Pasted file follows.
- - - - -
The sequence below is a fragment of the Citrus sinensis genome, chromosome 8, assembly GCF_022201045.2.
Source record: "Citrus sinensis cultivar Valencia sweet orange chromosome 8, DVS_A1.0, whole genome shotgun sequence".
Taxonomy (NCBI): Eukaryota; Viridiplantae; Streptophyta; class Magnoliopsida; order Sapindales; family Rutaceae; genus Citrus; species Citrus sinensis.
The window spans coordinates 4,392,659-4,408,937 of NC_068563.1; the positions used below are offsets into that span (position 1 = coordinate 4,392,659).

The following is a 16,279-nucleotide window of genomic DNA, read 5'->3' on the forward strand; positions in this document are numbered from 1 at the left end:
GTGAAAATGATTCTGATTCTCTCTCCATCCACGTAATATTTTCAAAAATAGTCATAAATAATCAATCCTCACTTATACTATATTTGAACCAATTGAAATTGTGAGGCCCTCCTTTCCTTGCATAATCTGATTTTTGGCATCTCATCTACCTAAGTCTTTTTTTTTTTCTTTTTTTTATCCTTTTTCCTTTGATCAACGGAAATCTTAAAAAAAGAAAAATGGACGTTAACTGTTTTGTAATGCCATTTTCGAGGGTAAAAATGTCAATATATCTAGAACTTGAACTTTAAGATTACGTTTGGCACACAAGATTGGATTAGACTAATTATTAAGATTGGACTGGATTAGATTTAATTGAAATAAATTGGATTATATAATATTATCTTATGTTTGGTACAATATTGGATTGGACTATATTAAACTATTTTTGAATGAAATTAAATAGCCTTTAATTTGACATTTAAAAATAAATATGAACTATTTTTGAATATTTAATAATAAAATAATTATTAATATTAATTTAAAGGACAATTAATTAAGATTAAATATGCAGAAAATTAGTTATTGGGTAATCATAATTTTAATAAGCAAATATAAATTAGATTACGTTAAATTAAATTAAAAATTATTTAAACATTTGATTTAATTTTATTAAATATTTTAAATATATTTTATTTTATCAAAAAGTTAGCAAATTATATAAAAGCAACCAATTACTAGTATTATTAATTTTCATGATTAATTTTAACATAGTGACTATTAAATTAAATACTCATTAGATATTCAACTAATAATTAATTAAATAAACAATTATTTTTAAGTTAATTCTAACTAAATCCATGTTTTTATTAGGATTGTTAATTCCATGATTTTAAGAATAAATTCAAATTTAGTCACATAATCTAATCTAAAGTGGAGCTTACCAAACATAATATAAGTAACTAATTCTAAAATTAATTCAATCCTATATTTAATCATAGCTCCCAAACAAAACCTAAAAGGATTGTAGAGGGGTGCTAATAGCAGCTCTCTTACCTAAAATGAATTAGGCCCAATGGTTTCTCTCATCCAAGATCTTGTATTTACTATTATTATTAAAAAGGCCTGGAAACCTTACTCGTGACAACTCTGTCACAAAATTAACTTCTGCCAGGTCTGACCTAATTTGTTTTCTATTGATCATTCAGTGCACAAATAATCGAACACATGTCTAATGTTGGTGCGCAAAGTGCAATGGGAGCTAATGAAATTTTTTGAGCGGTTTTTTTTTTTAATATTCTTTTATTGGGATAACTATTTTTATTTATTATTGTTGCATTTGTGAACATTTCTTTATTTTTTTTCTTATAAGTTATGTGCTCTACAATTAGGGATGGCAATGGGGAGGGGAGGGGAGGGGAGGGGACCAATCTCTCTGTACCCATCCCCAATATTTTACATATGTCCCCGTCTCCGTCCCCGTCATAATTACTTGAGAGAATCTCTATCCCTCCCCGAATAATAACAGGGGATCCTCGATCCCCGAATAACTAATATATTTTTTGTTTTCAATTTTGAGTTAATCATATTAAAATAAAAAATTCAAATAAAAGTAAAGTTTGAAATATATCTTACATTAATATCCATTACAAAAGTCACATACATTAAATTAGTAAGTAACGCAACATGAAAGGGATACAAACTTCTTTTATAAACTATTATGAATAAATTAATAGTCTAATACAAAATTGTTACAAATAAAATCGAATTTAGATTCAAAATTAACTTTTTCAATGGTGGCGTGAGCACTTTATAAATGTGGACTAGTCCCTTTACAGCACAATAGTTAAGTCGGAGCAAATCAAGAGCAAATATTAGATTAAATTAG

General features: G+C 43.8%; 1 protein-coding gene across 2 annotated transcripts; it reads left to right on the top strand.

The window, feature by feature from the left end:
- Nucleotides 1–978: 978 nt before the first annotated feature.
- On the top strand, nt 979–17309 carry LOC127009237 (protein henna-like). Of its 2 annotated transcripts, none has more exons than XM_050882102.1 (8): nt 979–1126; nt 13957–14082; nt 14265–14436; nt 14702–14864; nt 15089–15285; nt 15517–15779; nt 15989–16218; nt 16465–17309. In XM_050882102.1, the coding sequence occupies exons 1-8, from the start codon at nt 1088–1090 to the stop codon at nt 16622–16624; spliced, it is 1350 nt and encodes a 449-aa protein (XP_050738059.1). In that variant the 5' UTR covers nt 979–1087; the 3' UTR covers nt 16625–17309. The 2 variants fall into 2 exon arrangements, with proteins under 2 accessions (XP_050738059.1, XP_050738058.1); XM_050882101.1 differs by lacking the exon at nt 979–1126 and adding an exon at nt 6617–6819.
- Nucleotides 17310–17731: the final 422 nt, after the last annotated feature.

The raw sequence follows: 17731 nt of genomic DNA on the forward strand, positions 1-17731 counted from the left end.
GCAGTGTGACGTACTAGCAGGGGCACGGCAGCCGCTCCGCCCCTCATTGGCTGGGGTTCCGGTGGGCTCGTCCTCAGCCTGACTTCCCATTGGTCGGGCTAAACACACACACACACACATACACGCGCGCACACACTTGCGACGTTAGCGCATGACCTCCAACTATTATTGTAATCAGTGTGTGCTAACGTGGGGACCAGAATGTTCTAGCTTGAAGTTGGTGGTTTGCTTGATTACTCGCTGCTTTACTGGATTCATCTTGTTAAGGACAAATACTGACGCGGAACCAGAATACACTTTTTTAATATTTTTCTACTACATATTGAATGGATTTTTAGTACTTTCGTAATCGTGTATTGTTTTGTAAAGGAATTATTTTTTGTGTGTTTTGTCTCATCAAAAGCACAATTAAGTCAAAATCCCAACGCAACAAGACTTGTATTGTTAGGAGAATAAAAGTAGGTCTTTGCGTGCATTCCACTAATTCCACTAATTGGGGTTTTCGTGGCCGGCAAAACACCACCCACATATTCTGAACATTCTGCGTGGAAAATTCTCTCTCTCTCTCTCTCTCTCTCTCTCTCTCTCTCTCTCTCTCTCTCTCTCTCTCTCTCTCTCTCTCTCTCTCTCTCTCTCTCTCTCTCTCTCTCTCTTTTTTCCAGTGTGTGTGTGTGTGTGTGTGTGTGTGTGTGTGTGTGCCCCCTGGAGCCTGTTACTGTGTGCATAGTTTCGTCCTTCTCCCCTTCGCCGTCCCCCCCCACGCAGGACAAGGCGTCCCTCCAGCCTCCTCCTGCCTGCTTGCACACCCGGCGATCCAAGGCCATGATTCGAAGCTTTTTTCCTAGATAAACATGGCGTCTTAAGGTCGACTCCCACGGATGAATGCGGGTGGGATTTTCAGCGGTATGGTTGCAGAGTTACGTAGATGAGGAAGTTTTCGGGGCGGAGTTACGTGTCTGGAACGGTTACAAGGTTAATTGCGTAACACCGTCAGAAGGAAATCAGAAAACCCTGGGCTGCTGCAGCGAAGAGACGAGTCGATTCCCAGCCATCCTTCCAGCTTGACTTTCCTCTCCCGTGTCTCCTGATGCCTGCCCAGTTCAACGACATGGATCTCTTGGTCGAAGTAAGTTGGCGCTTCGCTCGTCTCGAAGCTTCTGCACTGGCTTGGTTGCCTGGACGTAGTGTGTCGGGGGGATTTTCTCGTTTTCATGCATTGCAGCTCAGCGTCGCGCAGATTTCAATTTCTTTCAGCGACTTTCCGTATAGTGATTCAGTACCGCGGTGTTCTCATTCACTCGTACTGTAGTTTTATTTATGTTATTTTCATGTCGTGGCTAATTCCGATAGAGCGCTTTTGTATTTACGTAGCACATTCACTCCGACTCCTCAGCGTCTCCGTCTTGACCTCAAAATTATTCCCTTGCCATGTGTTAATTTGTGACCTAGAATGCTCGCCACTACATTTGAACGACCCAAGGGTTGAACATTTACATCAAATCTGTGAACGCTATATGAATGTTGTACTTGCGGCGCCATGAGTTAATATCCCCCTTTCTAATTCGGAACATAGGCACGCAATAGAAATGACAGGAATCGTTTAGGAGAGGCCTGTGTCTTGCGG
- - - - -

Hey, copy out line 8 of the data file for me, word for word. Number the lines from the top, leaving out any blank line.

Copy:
The window, feature by feature from the left end: